Other limitations include the long study period, which spans more than 10 years, as the management of advanced heart failure has changed drastically during this time. Reasons for hospitalization were not provided; these data might have shed some light on the findings. Although mode of death data can be informative, it is not clear whether modes of death in this study were centrally adjudicated using standardized definitions. While the finding of a higher rate of ventricular arrhythmias in the ICD group might be puzzling to some, this finding was likely due to the fact that those patients had devices that detected and treated arrhythmias; patients with no ICDs might have experienced similar rates of arrhythmias that went undetected due to the absence of a device that provides continuous monitoring.
As we evaluate the results of the analysis by Clerkin et al. (5), it would be ideal to identify a physiologic mechanism that would explain the association between ICD use and higher mortality. Patients with an ICD would be at higher risk of infection, which could increase mortality, but there was no difference in rates of infection or bacteremia between the ICD and no ICD cohorts. Right ventricular pacing worsens clinical outcomes in non-LVAD patients. The effects of right ventricular pacing with a CF-LVAD are unknown. Unfortunately, there were no data available on pacing burden or bradycardia programming parameters to explore pacing as a potential factor related to the lower rates of recovery and CF-LVAD explant. A final possibility is that ICD shocks themselves increased mortality. Again, the tachycardia programming parameters were not known, nor have optimal programming parameters been established for patients with CF-LVADs. Withdrawal of support and neurological dysfunction were the 2 modes of death that most accounted for the higher mortality in the ICD cohort, and it would be difficult to identify a physiologic link between an ICD in situ and these modes of death. Regardless, this analysis clearly found that ICD use was not associated with lower mortality in the propensity-matched cohorts.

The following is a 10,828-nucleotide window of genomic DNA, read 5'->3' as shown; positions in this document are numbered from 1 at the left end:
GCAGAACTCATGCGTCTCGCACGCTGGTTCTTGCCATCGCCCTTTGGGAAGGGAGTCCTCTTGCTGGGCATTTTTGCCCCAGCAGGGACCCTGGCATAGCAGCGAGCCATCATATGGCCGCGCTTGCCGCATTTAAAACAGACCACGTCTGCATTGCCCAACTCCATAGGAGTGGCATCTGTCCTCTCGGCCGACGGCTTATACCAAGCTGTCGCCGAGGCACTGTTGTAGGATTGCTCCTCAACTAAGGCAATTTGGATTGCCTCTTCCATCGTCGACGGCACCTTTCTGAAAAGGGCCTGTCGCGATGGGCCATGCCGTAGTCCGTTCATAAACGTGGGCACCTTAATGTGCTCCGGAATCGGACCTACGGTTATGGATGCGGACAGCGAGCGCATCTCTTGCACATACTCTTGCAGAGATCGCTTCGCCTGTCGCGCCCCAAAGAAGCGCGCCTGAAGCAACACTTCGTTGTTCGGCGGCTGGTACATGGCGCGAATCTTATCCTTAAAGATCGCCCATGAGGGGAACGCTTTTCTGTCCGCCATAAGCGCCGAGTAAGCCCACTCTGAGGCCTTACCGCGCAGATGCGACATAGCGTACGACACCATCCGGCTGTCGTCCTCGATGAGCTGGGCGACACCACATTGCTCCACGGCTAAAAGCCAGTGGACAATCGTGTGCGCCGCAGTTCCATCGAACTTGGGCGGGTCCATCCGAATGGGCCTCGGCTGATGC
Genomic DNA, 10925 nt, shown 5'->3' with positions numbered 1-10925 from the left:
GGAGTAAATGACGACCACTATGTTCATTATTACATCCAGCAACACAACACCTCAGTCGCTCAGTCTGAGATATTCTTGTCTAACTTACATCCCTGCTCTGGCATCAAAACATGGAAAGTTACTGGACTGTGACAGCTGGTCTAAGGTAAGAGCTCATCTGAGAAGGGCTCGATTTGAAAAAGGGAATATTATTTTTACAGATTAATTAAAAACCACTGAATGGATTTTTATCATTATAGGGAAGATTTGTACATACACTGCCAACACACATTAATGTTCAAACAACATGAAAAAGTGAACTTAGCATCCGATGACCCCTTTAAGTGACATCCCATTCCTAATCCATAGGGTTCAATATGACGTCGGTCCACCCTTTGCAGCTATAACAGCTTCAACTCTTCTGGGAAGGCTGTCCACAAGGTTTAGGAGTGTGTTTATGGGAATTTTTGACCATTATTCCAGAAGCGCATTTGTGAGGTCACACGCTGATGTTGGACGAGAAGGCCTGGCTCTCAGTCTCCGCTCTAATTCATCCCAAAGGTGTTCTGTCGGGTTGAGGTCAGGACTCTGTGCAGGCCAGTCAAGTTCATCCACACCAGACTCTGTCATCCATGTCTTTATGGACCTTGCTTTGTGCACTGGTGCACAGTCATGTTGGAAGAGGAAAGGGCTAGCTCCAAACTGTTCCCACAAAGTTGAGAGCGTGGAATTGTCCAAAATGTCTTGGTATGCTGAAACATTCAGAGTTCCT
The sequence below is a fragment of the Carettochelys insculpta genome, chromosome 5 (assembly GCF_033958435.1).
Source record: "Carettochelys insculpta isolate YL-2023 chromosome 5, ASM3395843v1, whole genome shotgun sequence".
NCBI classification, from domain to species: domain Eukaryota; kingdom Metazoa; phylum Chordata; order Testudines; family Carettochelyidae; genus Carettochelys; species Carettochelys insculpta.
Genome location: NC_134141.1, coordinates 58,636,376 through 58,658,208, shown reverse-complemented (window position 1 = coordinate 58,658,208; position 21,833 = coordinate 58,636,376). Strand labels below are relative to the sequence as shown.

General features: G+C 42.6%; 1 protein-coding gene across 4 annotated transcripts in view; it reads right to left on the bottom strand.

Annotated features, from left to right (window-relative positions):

These limitations aside, the current analysis highlighted an important gap in knowledge with respect to ICD use in patients with CF-LVADs. More importantly, the INTERMACS registry is the most comprehensive and high-quality LVAD database available, yet we have established that multiple limitations remained. Prospective randomized trials are needed in patients with CF-LVADs to guide the use of ICDs in these patients. An optimal approach to ICD programming in patients with CF-LVADs needs to be established. Studies of hemodynamic and physiologic response to ventricular arrhythmias would be informative for understanding the tolerability of ventricular arrhythmias in patients with CF-LVADs. An outcomes-based randomized trial is needed to definitively determine whether ICDs are beneficial in patients with CF-LVADs, as well as to determine the quality of life and healthcare utilization impact of ICDs in this patient population.
The use of CF-LVADs is increasing, and the outcomes of these patients continue to improve with technological and medical interventions. The data from Clerkin et al. (5) call into question the role of ICDs in the CF-LVAD population and present an opportunity for the heart failure and electrophysiology communities to team up in designing and conducting a randomized clinical trial to most definitively define the outcomes of ICDs in patients with a CF-LVAD.
↵∗ Editorials published in JACC: Heart Failure reflect the views of the authors and do not necessarily represent the views of JACC: Heart Failure or the American College of Cardiology.
Dr. Pokorney has received research support from the Food and Drug Administration, Bristol-Myers Squibb, Pfizer, Janssen Pharmaceuticals, Gilead, and Boston Scientific; and has served as a consultant and on the advisory board for Boston Scientific, Medtronic, Bristol-Myers Squibb, and Pfizer. Dr. Al-Khatib has reported that she has no relationships relevant to the contents of this paper to disclose.